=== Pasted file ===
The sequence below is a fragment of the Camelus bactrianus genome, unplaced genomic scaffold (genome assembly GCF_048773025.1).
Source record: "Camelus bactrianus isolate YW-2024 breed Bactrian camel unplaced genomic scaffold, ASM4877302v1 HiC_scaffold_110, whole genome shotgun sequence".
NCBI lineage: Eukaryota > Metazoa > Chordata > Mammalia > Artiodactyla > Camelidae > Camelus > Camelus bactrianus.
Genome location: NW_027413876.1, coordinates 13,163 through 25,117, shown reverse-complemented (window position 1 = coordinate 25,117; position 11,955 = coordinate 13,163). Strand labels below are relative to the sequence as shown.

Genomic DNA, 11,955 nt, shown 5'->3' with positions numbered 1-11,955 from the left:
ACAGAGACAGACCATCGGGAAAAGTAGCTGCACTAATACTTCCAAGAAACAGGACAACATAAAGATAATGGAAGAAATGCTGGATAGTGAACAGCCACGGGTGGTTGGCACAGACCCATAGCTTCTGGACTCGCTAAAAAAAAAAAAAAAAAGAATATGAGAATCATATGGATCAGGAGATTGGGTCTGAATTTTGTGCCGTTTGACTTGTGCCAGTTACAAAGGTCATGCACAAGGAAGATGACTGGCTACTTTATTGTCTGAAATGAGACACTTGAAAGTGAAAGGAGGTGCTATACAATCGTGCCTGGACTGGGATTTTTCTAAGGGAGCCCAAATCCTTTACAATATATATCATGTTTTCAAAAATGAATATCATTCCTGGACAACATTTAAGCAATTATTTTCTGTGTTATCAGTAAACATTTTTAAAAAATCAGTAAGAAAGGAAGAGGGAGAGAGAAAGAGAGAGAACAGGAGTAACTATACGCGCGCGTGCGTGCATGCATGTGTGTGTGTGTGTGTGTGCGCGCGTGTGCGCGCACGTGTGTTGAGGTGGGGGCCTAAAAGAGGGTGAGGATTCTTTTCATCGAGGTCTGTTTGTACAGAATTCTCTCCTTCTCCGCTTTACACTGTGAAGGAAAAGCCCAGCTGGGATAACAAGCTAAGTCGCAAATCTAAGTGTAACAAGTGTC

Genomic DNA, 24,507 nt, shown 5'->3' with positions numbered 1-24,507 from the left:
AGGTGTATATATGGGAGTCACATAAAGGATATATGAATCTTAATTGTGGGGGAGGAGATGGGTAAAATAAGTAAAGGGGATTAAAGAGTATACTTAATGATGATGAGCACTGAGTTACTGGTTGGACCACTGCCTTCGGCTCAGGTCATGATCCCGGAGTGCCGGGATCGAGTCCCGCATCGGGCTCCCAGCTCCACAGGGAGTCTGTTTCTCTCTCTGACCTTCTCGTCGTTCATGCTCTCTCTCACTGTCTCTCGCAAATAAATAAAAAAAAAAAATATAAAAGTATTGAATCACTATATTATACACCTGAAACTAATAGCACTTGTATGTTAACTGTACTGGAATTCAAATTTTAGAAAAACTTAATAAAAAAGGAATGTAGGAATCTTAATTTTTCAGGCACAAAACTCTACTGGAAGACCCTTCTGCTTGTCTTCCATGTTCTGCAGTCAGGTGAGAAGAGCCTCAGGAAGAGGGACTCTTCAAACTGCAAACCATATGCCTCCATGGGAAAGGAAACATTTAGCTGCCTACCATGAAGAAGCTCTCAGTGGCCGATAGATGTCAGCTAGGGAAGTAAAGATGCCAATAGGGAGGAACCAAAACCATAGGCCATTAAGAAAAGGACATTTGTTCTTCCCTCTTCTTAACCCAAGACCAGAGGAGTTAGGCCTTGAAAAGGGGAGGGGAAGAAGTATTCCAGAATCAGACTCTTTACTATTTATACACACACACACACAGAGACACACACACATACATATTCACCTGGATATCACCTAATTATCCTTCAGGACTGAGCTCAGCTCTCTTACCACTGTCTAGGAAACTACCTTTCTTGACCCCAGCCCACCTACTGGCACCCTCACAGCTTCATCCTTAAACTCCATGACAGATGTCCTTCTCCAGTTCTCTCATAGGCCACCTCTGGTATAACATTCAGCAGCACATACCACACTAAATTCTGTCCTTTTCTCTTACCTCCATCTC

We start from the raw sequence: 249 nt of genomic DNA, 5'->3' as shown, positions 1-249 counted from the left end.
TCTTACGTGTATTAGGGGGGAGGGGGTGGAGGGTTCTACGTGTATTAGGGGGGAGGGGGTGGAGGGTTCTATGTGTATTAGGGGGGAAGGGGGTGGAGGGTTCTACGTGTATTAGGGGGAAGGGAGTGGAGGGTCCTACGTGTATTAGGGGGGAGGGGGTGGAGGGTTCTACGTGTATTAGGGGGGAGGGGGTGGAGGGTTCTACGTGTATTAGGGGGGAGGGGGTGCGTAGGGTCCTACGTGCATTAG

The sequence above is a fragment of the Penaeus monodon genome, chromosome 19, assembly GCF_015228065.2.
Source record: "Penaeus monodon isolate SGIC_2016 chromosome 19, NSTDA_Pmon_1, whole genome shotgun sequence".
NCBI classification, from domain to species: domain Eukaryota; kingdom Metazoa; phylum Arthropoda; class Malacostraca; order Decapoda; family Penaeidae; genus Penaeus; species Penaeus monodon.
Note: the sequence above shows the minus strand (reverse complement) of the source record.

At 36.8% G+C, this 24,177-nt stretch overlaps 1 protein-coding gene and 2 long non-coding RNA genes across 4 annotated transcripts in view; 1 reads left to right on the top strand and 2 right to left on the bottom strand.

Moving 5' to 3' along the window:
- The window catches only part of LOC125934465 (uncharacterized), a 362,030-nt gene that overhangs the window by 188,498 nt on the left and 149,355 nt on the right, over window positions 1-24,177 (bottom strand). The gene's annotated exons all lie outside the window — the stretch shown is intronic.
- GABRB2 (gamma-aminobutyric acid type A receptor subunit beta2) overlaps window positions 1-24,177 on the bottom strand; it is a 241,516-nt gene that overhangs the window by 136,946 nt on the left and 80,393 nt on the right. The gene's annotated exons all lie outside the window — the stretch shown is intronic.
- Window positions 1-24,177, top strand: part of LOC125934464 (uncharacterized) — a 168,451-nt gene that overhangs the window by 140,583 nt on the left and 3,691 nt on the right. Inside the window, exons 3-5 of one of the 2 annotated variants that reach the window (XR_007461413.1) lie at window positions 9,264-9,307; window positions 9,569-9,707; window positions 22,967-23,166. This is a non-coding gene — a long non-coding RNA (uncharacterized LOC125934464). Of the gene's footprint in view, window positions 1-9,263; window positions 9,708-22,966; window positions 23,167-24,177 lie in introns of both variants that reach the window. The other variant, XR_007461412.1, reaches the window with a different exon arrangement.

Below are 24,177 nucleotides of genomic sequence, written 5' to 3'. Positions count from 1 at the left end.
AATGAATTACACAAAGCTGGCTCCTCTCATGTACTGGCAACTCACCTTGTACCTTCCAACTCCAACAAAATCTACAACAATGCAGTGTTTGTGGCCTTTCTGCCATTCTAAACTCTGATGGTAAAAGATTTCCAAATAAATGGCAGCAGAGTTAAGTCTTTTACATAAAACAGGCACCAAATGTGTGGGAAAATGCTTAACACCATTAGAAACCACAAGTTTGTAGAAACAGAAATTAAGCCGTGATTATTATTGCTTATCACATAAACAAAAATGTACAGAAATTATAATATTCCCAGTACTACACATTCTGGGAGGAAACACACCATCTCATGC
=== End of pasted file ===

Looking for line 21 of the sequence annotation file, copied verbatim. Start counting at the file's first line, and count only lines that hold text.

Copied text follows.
AATGAATTACACAAAGCTGGCTCCTCTCATGTACTGGCAACTCACCTTGTACCTTCCAACTCCAACAAAATCTACAACAATGCAGTGTTTGTGGCCTTTCTGCCATTCTAAACTCTGATGGTAAAAGATTTCCAAATAAATGGCAGCAGAGTTAAGTCTTTTACATAAAACAGGCACCAAATGTGTGGGAAAATGCTTAACACCATTAGAAACCACAAGTTTGTAGAAACAGAAATTAAGCCGTGATTATTATTGCTTATCACATAAACAAAAATGTACAGAAATTATAATATTCCCAGTACTACACATTCTGGGAGGAAACACACCATCTCATGC